Well read-head: Throwing the book at literary snobs
One recent evening, my husband posed the question: If you only had three months left to live, what would you choose to read?
The discussion was travelling along perfectly well until he raised a name guaranteed to set me on a rant: Harold Bloom.
Bloom is a professor at Yale University and the author of many books including How to Read and Why. That title alone makes me want to employ the great Dorothy Parker quote: “This is not a book to be tossed aside lightly. It should be thrown with great force.”
Bloom’s advice is basically that one shouldn’t waste one’s time reading anything other than the classics of literature – Shakespeare, Chekhov, Joyce and their ilk. Impending death means one can only squeeze a relatively small number of books into a lifetime. We’re all reading against the clock. Therefore, only worthy material is allowed. In other words, next time you’re tempted to read Harry Potter, slap yourself over the wrist and pick up Hamlet instead. When it comes to popular fiction, Bloom has declared J.K. Rowling clichéd and Stephen King an “immensely inadequate writer”, although both have probably sold more books than the hairs on Bloom’s head.
The whole thing calls to mind a scene from the film Dead Poets Society in which the teacher has the students rip out the foreword to a book entitled ‘Understanding Poetry’ by the fictional Dr J. Evans Pritchard. The offending section reads in part:
If the poem’s score for perfection is plotted along the horizontal of a graph, and its importance is plotted on the vertical, then calculating the total area of the poem yields the measure of its greatness. A sonnet by Byron may score high on the vertical, but only average on the horizontal. A Shakespearean sonnet, on the other hand, would score high both vertically and horizontally, thereby revealing the poem to be truly great.
To me, dictating the ‘worthy’ books that people should read is literary snobbery that reduces reading to crossing items off a To Do list. Surely the best way to develop a genuine love of reading is to read organically, to just go wherever the mood takes you.
You might think that’s a little rich coming from somebody who (a) is not a Yale professor and (b) produces a fortnightly list of recommended reading items. The difference between Bloom and me is that I don’t imagine my list represents anything other than my own prosaic interests. If you like my taste, well come along for the ride. If you prefer to go and read a comic book, suit yourself. As long as you’re having fun.
The author John Birmingham, one of Australia’s best writers in my opinion, has been a victim of the Bloom style of critique. His writing ranges the full spectrum, from serious non-fiction essays in The Monthly to popular thrillers, such as his new book After America. Reviewers have asked why Birmingham bothers with mass fiction when he’s obviously capable of capital L Literature.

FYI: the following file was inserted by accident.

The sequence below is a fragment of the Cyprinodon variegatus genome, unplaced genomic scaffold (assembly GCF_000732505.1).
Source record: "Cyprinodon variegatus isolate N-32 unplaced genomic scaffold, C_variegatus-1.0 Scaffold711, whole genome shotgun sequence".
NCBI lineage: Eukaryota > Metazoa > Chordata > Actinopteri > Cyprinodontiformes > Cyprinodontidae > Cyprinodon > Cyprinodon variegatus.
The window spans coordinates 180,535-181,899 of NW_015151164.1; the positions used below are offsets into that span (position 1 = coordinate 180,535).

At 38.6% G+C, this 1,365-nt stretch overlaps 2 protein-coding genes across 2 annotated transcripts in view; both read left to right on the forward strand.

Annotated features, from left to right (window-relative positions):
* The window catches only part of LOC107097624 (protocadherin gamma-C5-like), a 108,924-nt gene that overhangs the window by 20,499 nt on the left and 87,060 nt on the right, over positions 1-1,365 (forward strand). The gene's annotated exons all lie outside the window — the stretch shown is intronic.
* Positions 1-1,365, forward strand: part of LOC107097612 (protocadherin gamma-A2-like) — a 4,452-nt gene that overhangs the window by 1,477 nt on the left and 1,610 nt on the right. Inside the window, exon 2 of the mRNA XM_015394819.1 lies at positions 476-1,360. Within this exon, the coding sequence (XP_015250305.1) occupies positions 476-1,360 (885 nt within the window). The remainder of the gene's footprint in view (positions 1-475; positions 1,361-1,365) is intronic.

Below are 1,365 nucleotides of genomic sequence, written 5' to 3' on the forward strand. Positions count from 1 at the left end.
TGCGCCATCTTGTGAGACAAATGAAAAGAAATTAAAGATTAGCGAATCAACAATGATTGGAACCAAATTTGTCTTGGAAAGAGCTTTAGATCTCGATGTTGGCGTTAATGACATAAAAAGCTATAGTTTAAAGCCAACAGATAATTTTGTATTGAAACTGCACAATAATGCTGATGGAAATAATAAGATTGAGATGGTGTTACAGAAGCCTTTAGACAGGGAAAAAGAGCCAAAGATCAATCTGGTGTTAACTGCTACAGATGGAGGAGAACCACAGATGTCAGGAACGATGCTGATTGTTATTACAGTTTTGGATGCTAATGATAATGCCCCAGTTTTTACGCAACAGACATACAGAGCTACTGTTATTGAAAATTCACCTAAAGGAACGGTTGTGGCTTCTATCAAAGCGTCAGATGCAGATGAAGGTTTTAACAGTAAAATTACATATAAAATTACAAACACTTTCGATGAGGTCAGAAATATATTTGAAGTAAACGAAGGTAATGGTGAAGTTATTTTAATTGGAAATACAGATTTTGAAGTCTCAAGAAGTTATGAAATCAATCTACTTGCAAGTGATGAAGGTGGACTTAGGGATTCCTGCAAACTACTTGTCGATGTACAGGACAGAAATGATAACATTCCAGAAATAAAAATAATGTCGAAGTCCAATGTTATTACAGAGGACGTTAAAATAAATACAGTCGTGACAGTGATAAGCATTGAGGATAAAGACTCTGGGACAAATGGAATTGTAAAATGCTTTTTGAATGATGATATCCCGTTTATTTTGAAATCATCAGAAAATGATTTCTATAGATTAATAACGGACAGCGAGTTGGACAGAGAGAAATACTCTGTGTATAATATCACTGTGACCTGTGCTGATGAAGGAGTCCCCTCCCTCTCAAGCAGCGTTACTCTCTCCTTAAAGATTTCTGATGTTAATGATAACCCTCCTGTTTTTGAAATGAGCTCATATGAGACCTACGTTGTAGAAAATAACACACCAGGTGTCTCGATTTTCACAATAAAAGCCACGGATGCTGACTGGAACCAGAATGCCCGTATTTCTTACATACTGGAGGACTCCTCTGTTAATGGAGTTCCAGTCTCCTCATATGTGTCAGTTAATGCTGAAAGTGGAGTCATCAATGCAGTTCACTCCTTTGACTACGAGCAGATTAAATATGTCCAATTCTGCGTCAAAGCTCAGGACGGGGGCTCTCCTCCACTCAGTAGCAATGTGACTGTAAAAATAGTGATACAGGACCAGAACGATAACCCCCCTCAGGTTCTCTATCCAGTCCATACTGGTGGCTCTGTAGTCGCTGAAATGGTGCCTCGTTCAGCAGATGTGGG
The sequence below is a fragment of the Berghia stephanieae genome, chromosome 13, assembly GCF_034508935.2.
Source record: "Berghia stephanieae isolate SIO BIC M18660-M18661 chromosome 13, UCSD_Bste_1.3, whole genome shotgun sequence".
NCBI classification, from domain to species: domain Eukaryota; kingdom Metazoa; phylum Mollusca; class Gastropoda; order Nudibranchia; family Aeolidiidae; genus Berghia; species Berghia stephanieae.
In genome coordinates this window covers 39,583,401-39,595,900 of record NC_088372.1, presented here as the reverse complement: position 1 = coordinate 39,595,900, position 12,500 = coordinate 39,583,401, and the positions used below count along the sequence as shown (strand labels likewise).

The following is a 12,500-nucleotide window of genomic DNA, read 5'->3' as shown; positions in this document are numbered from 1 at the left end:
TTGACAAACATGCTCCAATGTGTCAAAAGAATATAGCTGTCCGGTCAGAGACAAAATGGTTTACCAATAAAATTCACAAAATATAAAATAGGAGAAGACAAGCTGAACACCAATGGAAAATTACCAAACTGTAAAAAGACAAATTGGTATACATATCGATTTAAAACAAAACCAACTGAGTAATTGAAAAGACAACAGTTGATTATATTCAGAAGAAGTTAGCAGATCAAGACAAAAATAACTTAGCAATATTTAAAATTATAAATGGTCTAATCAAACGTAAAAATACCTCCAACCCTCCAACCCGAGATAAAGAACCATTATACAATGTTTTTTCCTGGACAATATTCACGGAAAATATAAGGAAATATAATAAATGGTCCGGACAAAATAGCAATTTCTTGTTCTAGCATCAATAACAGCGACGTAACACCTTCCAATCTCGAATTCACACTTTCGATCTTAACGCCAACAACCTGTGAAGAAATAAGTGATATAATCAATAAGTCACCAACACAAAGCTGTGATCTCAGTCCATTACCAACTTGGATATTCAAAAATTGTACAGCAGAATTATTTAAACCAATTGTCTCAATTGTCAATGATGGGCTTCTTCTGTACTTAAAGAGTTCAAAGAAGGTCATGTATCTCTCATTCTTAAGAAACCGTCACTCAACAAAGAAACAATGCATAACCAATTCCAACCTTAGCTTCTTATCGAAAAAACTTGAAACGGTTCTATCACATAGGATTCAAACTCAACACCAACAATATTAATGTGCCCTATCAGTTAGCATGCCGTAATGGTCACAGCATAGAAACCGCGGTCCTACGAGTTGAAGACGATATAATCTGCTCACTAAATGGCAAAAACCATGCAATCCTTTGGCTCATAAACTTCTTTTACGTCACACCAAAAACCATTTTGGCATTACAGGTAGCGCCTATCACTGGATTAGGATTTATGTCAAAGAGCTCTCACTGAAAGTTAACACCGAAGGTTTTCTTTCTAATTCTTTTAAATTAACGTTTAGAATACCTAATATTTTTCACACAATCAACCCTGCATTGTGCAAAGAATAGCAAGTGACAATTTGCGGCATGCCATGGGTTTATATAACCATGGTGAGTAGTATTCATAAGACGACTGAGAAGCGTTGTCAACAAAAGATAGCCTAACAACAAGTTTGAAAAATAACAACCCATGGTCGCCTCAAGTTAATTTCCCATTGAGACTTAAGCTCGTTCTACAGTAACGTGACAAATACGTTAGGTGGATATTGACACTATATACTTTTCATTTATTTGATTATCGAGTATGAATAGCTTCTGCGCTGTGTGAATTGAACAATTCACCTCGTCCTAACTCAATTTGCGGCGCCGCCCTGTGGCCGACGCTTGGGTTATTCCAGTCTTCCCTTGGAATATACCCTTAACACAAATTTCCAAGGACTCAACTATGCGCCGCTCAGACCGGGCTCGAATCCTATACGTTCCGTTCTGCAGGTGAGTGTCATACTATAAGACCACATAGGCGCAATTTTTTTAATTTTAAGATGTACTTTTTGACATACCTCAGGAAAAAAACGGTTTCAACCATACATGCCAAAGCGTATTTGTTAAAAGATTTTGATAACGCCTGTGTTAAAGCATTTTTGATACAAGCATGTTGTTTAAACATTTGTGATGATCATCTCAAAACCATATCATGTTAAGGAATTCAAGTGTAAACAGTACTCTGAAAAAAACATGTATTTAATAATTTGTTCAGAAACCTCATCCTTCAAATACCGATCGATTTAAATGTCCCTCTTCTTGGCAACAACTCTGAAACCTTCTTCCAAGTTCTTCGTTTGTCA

“There is something magnetic about watching a first-rate prose writer deny his better angels,” The Australian’s review of After America noted.
Birmingham himself told me that the question about why he bothers to write ‘genre’ when he can write ‘Literature’ came up in almost every single interview about After America. Back in 2004, Birmingham was asked to react to Time magazine naming his novel Weapons of Choice one of its top ten trashy reads for the summer.
“That doesn’t bother me at all,” Birmingham told his interviewer. “I eat these novels like M&Ms mate, and I have been doing it secretly, shamefully for years.”
How refreshing to hear somebody admit that, given how many of us would gleefully indulge in a trashy book from time to time. One of my favourite books so far this year has been Kitty Kelley’s Oprah biography just for the sheer fact that it was fun, effortless, gossipy and engaging. I described it on twitter as “the literary equivalent of Burger Rings”. Most people took that to be a negative comment but let’s face it – who doesn’t crave a packet of Burger Rings once in a while?
To end where we started, my answer to the question “What would you read if you only had three months to live?” is that I doubt I’d read anything I’d not read already. I’d go for old favourites. I’d choose nostalgia and comfort. Some might be classics. Some might be trash. But I certainly won’t be on my death bed, madly ticking off the tomes that the taste police dictate.
Having said all of that, put down your Shakespeare and take a look at this fortnight’s list of things to read, watch or listen to:
1. Not to get all Harold Bloom on you, but Chekhov’s The Lady with the Little Dog is quite possibly the perfect short story.
2. In which case, that makes the world’s second most perfect short story The Bear Came Over the Mountain by Alice Munro. (It was turned into the film Away From Her.)
3. In 2008, the Harry Potter author JK Rowling gave a brilliant commencement address at Harvard University about the value of failure in life and also the usefulness of imagination.
4. Christian Bale IS Kermit the Frog.
5. Thanks to Chas Licciardello from The Chaser for this great story on science unlocking the mystical secrets of male dancing (he’s @chaslicc on Twitter).
6. In the words of Salon, “Andrew Cohen penned a cringe-worthy article on his ex-girlfriend’s wedding day – and then the real drama started.”
8. Todd Levin in GQ on writing for the comedian Conan O’Brien.
9. A solidly argued piece by Tom Switzer on The Drum about his view that the Iraq War exposed the folly of neo-conservatism.
10. As President Obama’s approval ratings continue to slump, Andrew Rawnsley in The Guardian puzzles over why, arguing that Obama has achieved more in half a term as US President than most Presidents achieve in two.
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